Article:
ADBI Working Paper Series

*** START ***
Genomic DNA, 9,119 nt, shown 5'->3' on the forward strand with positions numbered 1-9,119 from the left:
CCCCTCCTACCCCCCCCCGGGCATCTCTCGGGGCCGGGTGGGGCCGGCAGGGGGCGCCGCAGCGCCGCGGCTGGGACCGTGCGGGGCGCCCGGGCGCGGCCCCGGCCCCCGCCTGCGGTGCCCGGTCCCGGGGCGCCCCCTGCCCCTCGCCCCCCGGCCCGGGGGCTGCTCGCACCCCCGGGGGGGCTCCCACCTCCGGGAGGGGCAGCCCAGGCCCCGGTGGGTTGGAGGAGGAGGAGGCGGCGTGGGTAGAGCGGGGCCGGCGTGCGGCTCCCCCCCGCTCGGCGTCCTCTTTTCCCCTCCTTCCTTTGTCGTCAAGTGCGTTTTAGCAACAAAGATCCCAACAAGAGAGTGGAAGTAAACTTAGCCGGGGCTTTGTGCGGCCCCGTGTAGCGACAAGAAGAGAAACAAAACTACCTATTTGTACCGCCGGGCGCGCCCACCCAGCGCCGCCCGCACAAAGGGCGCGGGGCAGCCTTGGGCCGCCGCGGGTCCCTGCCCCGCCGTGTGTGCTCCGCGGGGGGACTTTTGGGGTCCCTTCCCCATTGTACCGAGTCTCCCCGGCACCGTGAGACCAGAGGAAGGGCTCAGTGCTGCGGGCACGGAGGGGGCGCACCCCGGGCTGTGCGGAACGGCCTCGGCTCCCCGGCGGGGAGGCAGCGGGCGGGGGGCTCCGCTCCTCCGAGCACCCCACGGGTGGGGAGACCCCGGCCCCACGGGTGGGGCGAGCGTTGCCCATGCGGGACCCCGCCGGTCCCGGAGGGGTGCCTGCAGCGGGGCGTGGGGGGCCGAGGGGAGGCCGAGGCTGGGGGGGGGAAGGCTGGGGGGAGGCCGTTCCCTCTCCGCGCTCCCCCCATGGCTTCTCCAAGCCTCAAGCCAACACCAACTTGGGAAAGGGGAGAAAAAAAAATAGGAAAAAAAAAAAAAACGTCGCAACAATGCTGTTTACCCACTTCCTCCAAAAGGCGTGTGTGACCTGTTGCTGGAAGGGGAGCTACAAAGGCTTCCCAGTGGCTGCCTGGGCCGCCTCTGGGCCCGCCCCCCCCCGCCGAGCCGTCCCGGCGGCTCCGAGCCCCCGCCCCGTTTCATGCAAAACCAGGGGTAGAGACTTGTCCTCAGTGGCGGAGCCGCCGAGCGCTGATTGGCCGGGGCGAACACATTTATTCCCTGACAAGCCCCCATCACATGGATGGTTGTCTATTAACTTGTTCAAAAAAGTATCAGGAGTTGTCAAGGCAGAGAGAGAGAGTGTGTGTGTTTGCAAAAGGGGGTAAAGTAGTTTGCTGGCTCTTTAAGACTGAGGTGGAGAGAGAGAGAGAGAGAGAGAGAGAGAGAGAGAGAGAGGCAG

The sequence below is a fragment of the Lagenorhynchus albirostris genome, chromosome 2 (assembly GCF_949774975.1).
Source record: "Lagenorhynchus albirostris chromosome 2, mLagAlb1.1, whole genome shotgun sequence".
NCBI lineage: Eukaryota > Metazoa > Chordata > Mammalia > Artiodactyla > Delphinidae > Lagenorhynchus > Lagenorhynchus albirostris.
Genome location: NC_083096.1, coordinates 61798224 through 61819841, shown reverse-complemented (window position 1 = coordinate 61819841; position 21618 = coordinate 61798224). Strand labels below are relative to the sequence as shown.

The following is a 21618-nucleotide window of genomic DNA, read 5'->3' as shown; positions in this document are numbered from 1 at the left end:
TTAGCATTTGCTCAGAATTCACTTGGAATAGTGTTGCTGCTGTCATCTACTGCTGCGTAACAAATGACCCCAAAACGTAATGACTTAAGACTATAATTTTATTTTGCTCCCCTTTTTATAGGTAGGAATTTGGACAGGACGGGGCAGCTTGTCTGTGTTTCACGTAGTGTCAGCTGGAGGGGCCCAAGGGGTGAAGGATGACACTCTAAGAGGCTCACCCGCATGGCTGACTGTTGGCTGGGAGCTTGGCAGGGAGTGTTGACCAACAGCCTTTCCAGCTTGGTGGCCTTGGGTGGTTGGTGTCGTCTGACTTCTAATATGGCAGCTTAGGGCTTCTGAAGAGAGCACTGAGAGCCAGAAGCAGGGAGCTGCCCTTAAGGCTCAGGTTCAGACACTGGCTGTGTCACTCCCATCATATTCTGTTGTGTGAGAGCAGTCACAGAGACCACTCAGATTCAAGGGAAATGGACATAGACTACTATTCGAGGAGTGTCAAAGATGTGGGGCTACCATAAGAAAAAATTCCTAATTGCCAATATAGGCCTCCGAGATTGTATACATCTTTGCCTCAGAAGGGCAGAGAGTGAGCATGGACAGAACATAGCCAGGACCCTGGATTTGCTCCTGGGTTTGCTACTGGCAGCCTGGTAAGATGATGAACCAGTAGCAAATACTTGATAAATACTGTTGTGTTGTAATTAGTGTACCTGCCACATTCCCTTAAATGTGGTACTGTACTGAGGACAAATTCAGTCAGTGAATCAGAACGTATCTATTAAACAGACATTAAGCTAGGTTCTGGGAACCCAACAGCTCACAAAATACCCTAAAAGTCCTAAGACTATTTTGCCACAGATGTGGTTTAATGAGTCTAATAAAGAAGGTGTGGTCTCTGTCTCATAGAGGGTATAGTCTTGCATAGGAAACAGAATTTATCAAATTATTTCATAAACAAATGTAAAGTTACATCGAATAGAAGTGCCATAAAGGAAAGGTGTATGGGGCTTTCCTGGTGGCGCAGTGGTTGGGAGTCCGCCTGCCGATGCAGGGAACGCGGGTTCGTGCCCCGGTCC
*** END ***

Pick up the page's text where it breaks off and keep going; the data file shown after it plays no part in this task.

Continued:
Development of a vibrant and competitive services sector is a key characteristic of modern economies. In the developed world, services frequently account for two-thirds or three-quarters of all economic activity. The transition from agriculture through manufacturing to a services economy has been the hallmark of economic development for many countries. In line with this trend, we see many emerging markets currently working hard to support and develop services industries, and to put in place the regulatory structures required for more integrated international services markets. Doing so is likely to form an important part of efforts to avoid the so-called “middle income trap”, as improving services sector productivity is key to invigorating the economy and supporting the sustained innovation needed to move to high income status. The Association of Southeast Asian Nations ( Broadly speaking, measures aimed at reducing barriers to entry—which make markets less competitive—and lowering the costs of doing business for domestic and foreign service providers alike can have major impacts throughout the economy. A more productive services sector is not only good news for those directly connected with it through investment or employment, but also for other parts of the economy that use services inputs intensively. As just one example, growth in the services sector is one of the foundations on which international goods production networks are built, since it is impossible to move intermediate inputs across borders and undertake complex coordination of production processes without efficient markets for services such as transport, telecommunications, and business processes. ASEAN) countries, along with the People’s Republic of China (PRC), and India (“the ACI countries”), are no strangers to this underlying trend. Although experience differs greatly from one country to another, the data reviewed in this report strongly suggest that an increasing services orientation is likely to be a key feature of the ACI economies over the medium-term. Services trade among the ACI countries has been growing at a very rapid rate over recent years, despite starting from a relatively low baseline. Although data are scarce and must be interpreted with caution, an analysis of applied services sector policies in the region suggests that there is much policymakers can do to intensify this process, and increase the pace at which the transformation to a services economy is taking place. Indeed, services policies in the ACI countries are generally quite restrictive by world standards, even though experiences differ greatly across countries. In addition to traditional services sectors such as finance and telecommunications—where the gains from reform remain potentially large—there are also a number of “sunrise” sectors of interest to the ACI countries. Healthcare is one example, with considerable potential for trade growth through outsourcing of allied health functions, as well as movement of patients, movement of medical personnel, and foreign investment in hospitals and other health care providers. Business process outsourcing has already become an important export earner in regional economies such as India and the Philippines. There is clear scope for policymakers to support expansion of this kind of trade in the future. Regional integration can provide a useful impetus for continued reform of services sector policies, thereby promoting competitiveness more broadly. Priorities for the ASEAN countries include ensuring on the ground implementation of the ASEAN Economic Community Blueprint as it relates to services markets. The same is true of the ASEAN-PRC Trade in Services Agreement, even though only a few countries have made substantially stronger commitments than under the General Agreement on Trade in Services (GATS). Conclusion of a services agreement with India could provide an additional spur to the already rapidly growing services trade between ASEAN and India.